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Accounting Is Fishy at the Zumiez (ZUMZ) Surf Shop

Tuesday, March 29th, 2011

2010 earnings for the retail apparel sector have been quite strong, especially compared to 2009. However, looking behind the window dressing of reported earnings, we find that not all earnings are made the same.

Zumiez Inc. (ZUMZ), retailer of cool, new action apparel turned to an old accounting trick to boost its 2010 earnings by 13%. Digging through the footnotes of its 10K filing, we found that ZUMZ increased the useful life estimate of its leasehold improvements. This change in accounting estimate reduces the company’s depreciation expense by $2.7mm after-tax and increases GAAP earnings by 13%. Without this change in accounting estimates, ZUMZ would have earned $0.70 per share in 2010, not $0.79.

Investors should beware of stocks whose earnings are boosted by changes in accounting assumptions because these changes are rarely representative of changes in the underlying economics of businesses, except maybe as a counter-indicator. In other words, companies are less likely to exploit accounting rules to boost earnings when their actual cash flows are looking good. Common sense suggests that there are few good reasons for a company to spend money to pay accountants to perform a review of the useful lives of assets when resources could be focused on efforts that actually improve the economics of the business.

Moreover, changes in estimated useful lives of assets are quite rare for publicly-traded companies; increases in these estimates are the most rare. ZUMZ is scratching the bottom of the accounting-trick barrel.

ZUMZ is the only retail company, and 1 of only 9 in the 3000+ companies we cover, to increase the estimated useful life of any of its assets according to all 10-Ks filed since January 2010. Note that in the 7,183 10-K filings we have analyzed for changes in useful life estimates (among many other Red Flags), we found 11 companies who decreased their useful-life estimate and lowered their earnings. Usually, such decreases are associated with restructuring and asset impairments, which are often reported on the income statements and not buried in the footnotes.

A couple other companies that have used the same trick as ZUMZ are tw telecom (TWTC), formerly known as Time Warner Telecom, and Pride International (PDE).

Increasing useful-life estimates is not the only accounting trick in ZUMZ’s bag. Further analysis of the financial footnotes reveals that the company carries over $310mm (nearly 50% of its market cap and over 120% of reported net assets) in off-balance sheet debt. This large, hidden liability means the valuation of the stock is much higher and riskier than it appears.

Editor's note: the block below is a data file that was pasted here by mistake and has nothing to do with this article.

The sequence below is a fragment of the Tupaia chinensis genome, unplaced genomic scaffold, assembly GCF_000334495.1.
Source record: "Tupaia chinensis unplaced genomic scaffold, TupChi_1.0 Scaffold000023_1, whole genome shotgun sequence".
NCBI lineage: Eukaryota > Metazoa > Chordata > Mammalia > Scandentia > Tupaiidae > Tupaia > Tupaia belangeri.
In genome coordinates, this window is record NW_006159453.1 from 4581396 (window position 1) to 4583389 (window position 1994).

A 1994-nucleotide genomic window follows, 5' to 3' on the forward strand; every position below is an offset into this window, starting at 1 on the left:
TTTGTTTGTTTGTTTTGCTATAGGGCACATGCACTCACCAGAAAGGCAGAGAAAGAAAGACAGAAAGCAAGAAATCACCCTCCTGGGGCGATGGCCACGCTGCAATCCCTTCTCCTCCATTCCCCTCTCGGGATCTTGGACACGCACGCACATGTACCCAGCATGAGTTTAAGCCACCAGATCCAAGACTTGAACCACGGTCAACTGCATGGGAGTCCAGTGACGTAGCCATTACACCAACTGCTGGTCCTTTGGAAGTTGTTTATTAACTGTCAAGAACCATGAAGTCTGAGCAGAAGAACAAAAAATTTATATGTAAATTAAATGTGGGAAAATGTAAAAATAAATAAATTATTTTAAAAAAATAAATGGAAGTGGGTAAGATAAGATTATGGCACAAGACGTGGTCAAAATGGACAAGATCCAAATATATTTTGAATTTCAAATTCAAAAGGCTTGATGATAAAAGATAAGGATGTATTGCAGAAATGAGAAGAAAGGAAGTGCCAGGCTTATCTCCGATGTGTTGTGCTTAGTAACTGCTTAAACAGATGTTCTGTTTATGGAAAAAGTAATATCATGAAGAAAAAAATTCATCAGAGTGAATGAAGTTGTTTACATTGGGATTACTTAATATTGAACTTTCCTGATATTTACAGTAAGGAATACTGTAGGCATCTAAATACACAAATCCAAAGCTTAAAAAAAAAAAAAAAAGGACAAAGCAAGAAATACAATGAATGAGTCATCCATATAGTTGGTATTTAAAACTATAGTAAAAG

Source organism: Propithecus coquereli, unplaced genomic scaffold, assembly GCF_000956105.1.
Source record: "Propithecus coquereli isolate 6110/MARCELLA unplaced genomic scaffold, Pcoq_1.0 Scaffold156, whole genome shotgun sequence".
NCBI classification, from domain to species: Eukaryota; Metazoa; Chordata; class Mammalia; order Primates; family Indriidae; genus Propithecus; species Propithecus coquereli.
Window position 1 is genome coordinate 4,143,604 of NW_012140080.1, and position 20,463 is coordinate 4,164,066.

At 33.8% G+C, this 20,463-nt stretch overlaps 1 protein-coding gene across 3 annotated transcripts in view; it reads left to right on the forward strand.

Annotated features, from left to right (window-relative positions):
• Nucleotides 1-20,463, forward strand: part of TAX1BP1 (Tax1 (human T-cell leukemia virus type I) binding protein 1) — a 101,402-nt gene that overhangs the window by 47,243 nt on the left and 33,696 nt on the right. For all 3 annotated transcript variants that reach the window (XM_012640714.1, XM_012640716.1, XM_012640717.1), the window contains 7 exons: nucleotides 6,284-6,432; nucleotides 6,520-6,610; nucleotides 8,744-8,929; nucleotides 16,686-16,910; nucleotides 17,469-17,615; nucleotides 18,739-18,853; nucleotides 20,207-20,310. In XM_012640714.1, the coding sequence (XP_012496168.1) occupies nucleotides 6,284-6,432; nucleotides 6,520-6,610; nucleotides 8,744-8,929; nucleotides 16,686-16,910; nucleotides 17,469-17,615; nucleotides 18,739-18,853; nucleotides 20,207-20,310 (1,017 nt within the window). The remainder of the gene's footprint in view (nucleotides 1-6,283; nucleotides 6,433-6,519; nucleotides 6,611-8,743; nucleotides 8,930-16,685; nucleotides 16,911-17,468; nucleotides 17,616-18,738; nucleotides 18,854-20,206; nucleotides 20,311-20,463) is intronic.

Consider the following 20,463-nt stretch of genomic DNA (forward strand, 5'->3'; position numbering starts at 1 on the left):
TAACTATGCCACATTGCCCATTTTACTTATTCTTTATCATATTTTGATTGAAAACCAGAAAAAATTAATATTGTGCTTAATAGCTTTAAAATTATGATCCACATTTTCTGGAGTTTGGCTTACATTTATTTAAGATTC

Analyzing the valuation of the stock only gives us more conviction that investors should avoid exposure to ZUMZ. The current market valuation of the stock implies that ZUMZ will grow profits at over 9% compounded annually for 20 years. More specifically, our model shows that ZUMZ will have to grow revenues at 10% compounded annually while also improving its return on invested capital (ROIC) from 7% today to over 10% in 20 years. Those are some high expectations compared to what ZUMZ (or most any publicly-traded company in the history of the world) has done historically.

The combination of fishy accounting and dangerous valuation means ZUMZ gets our “dangerous” rating. We recommend investors sell or short the stock. Looking beyond the reported accounting results reveals that ZUMZ is not quite as profitable a company as it seems, and its valuation has out-grown its true economic earnings by a wide margin. For more details, see our report on ZUMZ.

In a business where investors make money by buying stocks with low expectations relative to their future potential, ZUMZ fits the pro­file of a great stock to short or sell.

Note: Stock pick of the week is updated every Tuesday.

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3 Comments

  1. varadha says:

    Terrific, yet simple analysis. I’ve always been a fan of ROIC as a measure of capital efficiency and believe that no size/growth outperformance can replace the quest for efficiency.

    Sort of like a big gas guzzling v8 that needs ever increasing gallons of fuel to keep its engine running

  2. David says:

    But Angie’s $90 per user acquisition cost is going to go away. That’s what their approach probably is. How would their outlook be if that $90 cost dropped down to a total cost of $3 per user?

  3. David:

    That would be great, but cost per user acquisition is not something that’s very easy for a company to fix. ANGI can slash their marketing budget to the bone, but then they would stop acquiring new members. They would probably lose members in fact, as their membership renewal rate is at ~75% and declining. If they cut marketing expense by ~95% as you seem to be suggesting, ANGI might be able to eke out 1 year of slight profits, but they would start shedding members and losing money very quickly. ANGI’s only hope is to keep its marketing budget high and hope it can reach the scale and brand awareness to be able to sustain its business while scaling back marketing costs enough to turn a profit. The fact that ANGI’s revenue growth is slowing down even as its marketing costs keep increasing makes it very unlikely it will achieve that goal.

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